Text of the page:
Sunday, June 10, 2012

Moonrise on Wes Anderson by Stephanie Huettner

Believe it or not, it’s been sixteen years since Wes Anderson released his first theatrical film. Bottle Rocket announced him to a limited indie audience as a new voice in cinema and won him the Best New Filmmaker award at the MTV Movie Awards. As silly as a distinction from the network that is currently airing “Jersey Shore” may sound now, MTV used to be pretty good at predicting new filmmaking talent. Fellow winners of this award include Christopher Nolan, Spike Jonze, and Sofia Coppola. His most recent film, Moonrise Kingdom recently premiered as the Opening Night Film at the 2012 Cannes Film Festival.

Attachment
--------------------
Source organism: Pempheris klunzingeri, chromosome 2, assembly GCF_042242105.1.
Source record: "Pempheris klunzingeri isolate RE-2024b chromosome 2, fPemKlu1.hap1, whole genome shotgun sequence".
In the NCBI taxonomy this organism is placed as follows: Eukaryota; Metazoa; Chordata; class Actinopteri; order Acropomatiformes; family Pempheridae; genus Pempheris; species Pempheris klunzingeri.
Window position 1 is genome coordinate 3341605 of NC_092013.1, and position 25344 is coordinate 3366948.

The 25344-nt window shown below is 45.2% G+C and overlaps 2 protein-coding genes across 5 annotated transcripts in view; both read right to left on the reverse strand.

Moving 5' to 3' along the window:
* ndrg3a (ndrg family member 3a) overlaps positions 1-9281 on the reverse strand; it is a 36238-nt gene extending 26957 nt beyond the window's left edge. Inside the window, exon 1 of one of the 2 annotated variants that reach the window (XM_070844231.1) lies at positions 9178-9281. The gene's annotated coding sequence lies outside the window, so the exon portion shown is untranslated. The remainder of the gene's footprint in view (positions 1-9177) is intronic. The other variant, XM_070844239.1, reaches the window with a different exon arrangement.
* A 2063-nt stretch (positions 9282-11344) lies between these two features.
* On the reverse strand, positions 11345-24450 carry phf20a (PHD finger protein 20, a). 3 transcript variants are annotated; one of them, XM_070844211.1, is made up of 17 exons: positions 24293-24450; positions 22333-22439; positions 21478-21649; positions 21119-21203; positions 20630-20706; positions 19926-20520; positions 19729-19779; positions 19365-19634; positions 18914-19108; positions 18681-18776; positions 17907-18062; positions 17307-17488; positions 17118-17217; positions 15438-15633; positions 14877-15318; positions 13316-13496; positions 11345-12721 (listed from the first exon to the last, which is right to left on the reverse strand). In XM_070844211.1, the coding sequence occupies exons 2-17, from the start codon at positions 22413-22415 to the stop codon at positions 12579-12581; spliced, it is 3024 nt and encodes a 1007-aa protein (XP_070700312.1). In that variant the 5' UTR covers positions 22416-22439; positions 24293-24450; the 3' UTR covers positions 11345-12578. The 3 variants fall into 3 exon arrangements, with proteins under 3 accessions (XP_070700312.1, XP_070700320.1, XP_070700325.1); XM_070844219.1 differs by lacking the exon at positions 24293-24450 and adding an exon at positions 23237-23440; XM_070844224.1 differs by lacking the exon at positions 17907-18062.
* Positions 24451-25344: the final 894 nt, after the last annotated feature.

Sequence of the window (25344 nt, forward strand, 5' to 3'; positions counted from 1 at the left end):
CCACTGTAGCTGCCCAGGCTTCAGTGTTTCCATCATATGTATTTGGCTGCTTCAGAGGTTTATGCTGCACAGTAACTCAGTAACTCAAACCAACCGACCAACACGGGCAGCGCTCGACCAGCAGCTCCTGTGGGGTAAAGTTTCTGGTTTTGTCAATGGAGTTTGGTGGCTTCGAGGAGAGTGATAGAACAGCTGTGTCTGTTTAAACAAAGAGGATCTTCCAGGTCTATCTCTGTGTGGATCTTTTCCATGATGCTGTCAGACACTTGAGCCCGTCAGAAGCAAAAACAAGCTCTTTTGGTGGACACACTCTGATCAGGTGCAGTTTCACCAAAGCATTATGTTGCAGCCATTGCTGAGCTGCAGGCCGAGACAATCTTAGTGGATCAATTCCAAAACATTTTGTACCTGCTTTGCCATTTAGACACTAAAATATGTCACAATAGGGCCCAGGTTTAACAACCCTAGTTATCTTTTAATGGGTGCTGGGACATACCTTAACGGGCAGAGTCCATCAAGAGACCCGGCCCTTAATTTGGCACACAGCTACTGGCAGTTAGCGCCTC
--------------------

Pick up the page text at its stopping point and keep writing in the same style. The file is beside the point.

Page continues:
The main criticism I hear of Anderson’s work is that it is repetitive, mostly in style. This critique is, to me, actually a compliment of sorts. A young writer/director who has his own self-possessed style immediately out of the gate is the something that makes every wannabe director in film school seethe with envy. The lingering static shots, the almost universal asocial behavior of characters, the picture-perfect set pieces; it just wouldn’t be a Wes Anderson movie without these things. In truth, the actual content of the films differs wildly from one to the next; a buddy road movie, a tale of teen angst, a family drama, a deep sea diving adventure, an international travelog with estranged brothers, a groundbreaking animated children’s film, and now, a coming-of-age story about first love. Throughout all of these can be found a menagerie of strange but endearing social misfits.